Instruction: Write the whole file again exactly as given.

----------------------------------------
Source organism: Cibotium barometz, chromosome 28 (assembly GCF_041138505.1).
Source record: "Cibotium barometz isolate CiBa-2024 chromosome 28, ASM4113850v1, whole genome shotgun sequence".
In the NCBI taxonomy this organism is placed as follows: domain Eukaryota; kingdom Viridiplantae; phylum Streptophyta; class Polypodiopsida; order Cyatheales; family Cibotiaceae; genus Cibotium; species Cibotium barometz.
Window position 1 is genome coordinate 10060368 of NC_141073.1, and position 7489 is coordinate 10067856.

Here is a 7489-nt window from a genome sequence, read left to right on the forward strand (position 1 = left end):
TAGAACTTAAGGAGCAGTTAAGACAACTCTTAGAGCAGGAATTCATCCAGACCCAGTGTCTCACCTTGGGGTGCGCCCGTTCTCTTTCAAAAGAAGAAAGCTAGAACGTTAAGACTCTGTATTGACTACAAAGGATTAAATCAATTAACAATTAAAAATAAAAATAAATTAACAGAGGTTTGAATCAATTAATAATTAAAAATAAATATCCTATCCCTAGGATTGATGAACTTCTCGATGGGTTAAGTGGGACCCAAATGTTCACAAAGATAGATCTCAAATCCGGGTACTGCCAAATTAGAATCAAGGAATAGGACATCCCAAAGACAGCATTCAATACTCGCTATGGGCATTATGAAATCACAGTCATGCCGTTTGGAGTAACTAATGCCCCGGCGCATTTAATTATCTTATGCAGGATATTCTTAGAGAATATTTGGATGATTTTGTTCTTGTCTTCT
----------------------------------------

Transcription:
Source organism: Cibotium barometz, chromosome 28 (assembly GCF_041138505.1).
Source record: "Cibotium barometz isolate CiBa-2024 chromosome 28, ASM4113850v1, whole genome shotgun sequence".
In the NCBI taxonomy this organism is placed as follows: domain Eukaryota; kingdom Viridiplantae; phylum Streptophyta; class Polypodiopsida; order Cyatheales; family Cibotiaceae; genus Cibotium; species Cibotium barometz.
Window position 1 is genome coordinate 10060368 of NC_141073.1, and position 7489 is coordinate 10067856.

Here is a 7489-nt window from a genome sequence, read left to right on the forward strand (position 1 = left end):
TAGAACTTAAGGAGCAGTTAAGACAACTCTTAGAGCAGGAATTCATCCAGACCCAGTGTCTCACCTTGGGGTGCGCCCGTTCTCTTTCAAAAGAAGAAAGCTAGAACGTTAAGACTCTGTATTGACTACAAAGGATTAAATCAATTAACAATTAAAAATAAAAATAAATTAACAGAGGTTTGAATCAATTAATAATTAAAAATAAATATCCTATCCCTAGGATTGATGAACTTCTCGATGGGTTAAGTGGGACCCAAATGTTCACAAAGATAGATCTCAAATCCGGGTACTGCCAAATTAGAATCAAGGAATAGGACATCCCAAAGACAGCATTCAATACTCGCTATGGGCATTATGAAATCACAGTCATGCCGTTTGGAGTAACTAATGCCCCGGCGCATTTAATTATCTTATGCAGGATATTCTTAGAGAATATTTGGATGATTTTGTTCTTGTCTTCT